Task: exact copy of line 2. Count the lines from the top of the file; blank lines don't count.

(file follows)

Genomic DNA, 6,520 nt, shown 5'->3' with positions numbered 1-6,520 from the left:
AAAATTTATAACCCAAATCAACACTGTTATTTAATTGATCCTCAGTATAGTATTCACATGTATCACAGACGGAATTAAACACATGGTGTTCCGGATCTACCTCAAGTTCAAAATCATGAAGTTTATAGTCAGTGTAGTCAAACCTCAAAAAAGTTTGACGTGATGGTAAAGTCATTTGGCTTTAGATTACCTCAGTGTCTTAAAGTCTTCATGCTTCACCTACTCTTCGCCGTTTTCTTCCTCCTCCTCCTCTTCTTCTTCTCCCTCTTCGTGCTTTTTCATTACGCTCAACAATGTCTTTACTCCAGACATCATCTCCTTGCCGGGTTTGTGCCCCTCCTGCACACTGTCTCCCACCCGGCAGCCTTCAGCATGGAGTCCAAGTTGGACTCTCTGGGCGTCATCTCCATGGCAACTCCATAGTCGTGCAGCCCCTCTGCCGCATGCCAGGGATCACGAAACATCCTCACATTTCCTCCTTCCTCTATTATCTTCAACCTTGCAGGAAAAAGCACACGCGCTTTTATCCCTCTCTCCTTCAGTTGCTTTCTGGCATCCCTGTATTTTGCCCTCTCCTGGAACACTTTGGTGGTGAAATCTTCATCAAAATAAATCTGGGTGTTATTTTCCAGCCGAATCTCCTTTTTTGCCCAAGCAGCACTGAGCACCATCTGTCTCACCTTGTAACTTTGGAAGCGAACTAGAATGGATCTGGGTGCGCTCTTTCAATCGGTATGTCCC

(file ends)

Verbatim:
AAAATTTATAACCCAAATCAACACTGTTATTTAATTGATCCTCAGTATAGTATTCACATGTATCACAGACGGAATTAAACACATGGTGTTCCGGATCTACCTCAAGTTCAAAATCATGAAGTTTATAGTCAGTGTAGTCAAACCTCAAAAAAGTTTGACGTGATGGTAAAGTCATTTGGCTTTAGATTACCTCAGTGTCTTAAAGTCTTCATGCTTCACCTACTCTTCGCCGTTTTCTTCCTCCTCCTCCTCTTCTTCTTCTCCCTCTTCGTGCTTTTTCATTACGCTCAACAATGTCTTTACTCCAGACATCATCTCCTTGCCGGGTTTGTGCCCCTCCTGCACACTGTCTCCCACCCGGCAGCCTTCAGCATGGAGTCCAAGTTGGACTCTCTGGGCGTCATCTCCATGGCAACTCCATAGTCGTGCAGCCCCTCTGCCGCATGCCAGGGATCACGAAACATCCTCACATTTCCTCCTTCCTCTATTATCTTCAACCTTGCAGGAAAAAGCACACGCGCTTTTATCCCTCTCTCCTTCAGTTGCTTTCTGGCATCCCTGTATTTTGCCCTCTCCTGGAACACTTTGGTGGTGAAATCTTCATCAAAATAAATCTGGGTGTTATTTTCCAGCCGAATCTCCTTTTTTGCCCAAGCAGCACTGAGCACCATCTGTCTCACCTTGTAACTTTGGAAGCGAACTAGAATGGATCTGGGTGCGCTCTTTCAATCGGTATGTCCC